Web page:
Nearly a year after the disclosure of the Dirty COW vulnerability that affected the Linux kernel, cybercriminals have started exploiting the vulnerability against Android users.
Publicly disclosed last year in October, Dirty COW was present in a section of the Linux kernel—a part of virtually every Linux distribution, including Red Hat, Debian, and Ubuntu—for years and was actively exploited in the wild.
The vulnerability allows an unprivileged local attacker to gain root access through a race condition issue, gain access to read-only root-owned executable files, and permit remote attacks.
Security researchers from Trend Micro published a blog post on Monday disclosing that the privilege escalation vulnerability (CVE-2016-5195), known as Dirty COW, has now been actively exploited by a malware sample of ZNIU, detected as AndroidOS_ZNIU.
The ZNIU malware was detected in more than 40 countries last month, with the majority of the victims found in China and India. The malware was also detected in the U.S., Japan, Canada, Germany, and Indonesia. As of this writing, more than 5,000 affected users have been detected.
The malware uses the Dirty COW exploit to root Android devices via the copy-on-write (COW) mechanism in Android’s Linux kernel and install a backdoor which can then be used by attackers to collect data and generate profit through a premium rate phone number.
ZNIU’s leveraging of Dirty COW only works on Android devices with ARM/X86 64-bit architecture. However, this recent exploit can bypass SELinux and plant a root backdoor, while the PoC can only modify the service code of the system.
The ZNIU malware often appears as a porn app downloaded from malicious websites, where users are tricked into clicking on a malicious URL that installs the malware-carrying app on their device. Once launched, ZNIU will communicate with its C&C server. If an update to its code is available, it retrieves it from the C&C server and loads it into the system. Simultaneously, the Dirty COW exploit will be used to provide local privilege escalation to overcome system restrictions and plant a backdoor for potential remote control attacks in the future.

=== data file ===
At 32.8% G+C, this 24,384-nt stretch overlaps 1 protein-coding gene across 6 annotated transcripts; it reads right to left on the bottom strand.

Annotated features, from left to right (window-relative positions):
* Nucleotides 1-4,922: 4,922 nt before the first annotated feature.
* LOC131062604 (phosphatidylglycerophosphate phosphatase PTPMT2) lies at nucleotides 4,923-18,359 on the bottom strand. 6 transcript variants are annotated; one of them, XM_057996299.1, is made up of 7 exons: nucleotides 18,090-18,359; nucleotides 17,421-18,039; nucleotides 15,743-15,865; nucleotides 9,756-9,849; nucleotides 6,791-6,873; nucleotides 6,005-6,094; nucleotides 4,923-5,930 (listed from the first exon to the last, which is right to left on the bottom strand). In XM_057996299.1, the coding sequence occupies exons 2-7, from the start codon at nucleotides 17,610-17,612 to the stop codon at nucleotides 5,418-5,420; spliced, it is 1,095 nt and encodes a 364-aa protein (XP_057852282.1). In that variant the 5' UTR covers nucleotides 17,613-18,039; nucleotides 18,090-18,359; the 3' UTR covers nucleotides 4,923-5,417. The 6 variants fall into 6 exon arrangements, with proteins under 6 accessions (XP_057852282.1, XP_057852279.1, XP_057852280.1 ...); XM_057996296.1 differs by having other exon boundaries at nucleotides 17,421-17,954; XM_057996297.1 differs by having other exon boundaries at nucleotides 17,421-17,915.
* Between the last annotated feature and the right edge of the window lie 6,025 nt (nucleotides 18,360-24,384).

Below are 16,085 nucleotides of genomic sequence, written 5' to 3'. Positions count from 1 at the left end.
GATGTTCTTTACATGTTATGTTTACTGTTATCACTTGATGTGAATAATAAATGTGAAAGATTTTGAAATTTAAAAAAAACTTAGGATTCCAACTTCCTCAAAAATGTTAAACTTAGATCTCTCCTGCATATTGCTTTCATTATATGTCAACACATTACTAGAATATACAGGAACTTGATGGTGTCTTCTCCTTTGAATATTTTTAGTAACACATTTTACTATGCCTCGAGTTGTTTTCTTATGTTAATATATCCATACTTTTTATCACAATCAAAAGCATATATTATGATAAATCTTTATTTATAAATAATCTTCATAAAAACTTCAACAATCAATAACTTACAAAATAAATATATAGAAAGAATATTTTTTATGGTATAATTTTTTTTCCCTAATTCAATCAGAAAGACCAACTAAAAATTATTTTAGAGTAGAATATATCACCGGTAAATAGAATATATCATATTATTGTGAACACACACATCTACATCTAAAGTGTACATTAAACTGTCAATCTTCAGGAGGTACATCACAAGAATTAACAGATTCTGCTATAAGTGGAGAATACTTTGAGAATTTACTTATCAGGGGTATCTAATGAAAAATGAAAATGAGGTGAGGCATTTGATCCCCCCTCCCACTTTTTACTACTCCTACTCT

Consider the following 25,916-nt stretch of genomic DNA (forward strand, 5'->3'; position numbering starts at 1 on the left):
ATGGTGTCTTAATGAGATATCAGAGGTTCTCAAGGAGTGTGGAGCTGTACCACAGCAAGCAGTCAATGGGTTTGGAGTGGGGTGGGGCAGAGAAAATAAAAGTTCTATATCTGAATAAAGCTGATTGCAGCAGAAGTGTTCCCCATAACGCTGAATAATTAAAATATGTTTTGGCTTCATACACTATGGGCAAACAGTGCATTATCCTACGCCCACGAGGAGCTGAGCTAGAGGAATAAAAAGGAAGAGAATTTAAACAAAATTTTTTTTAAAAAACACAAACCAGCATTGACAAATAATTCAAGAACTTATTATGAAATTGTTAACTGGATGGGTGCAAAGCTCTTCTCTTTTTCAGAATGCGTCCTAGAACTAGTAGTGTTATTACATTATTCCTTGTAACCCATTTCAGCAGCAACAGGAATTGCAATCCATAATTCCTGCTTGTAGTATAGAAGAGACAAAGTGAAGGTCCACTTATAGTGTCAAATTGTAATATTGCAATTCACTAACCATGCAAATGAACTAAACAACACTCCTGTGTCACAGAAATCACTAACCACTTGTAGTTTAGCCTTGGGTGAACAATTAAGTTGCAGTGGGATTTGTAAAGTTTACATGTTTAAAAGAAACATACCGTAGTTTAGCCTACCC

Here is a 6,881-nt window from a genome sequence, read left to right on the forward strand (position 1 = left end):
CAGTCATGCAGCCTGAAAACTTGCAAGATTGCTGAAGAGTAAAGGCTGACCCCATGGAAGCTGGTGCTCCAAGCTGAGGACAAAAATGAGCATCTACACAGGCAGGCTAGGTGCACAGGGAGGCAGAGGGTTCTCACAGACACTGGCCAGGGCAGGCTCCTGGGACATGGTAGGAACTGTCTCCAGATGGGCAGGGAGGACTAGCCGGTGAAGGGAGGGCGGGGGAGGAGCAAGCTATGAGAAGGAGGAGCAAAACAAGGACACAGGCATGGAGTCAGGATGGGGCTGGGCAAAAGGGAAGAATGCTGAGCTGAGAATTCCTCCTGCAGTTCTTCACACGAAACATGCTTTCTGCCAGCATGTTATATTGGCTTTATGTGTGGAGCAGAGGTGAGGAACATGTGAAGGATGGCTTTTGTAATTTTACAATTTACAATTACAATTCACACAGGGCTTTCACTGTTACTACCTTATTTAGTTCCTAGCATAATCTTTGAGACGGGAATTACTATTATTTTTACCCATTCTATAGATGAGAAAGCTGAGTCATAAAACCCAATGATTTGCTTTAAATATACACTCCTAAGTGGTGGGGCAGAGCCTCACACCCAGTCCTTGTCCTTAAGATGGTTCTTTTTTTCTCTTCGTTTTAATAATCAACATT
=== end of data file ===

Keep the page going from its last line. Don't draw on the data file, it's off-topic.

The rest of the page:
After entering the main UI of the device, the malware will harvest the carrier information of the user. It then transacts with the carrier through an SMS-enabled payment service, allowing the malware operator to pose as the device owner. Through the victim’s mobile device, the operator behind ZNIU will collect money through the carrier’s payment service. In one of the samples, in its code the payments were directed to a dummy company, which, based on network traffic, was located in a city in China. When the SMS transaction is over, the malware will delete the messages from the device, leaving no sign of the transaction between the carrier and the malware operator. If the carrier is outside China, there will be no possible SMS transaction with the carrier, but the malware will still exploit the system to plant a backdoor.
The main logic of ZNIU’s native code works as follows:
1. Collect the model information of the device.
2. Fetch appropriate rootkits from the remote server.
3. Decrypt the exploits.
4. Trigger exploits one by one, check the result, and remove exploit files.
5. Report if the exploit succeeded or failed.
The researchers found the malware has already infected more than 5,000 Android users across 40 countries in recent weeks, with the majority of victims found in China and India, while other resides in the United States, Japan, Canada, Germany and Indonesia.
Google has released an update for Android that, among other fixes, officially fixes the Dirty COW vulnerability. The tech giant also confirmed that its Play Protect now protects Android users against this malware.
The easiest way to prevent yourself from being targeted by such clever malware is to avoid downloading apps from third-party sources and always stick to the official Google Play Store.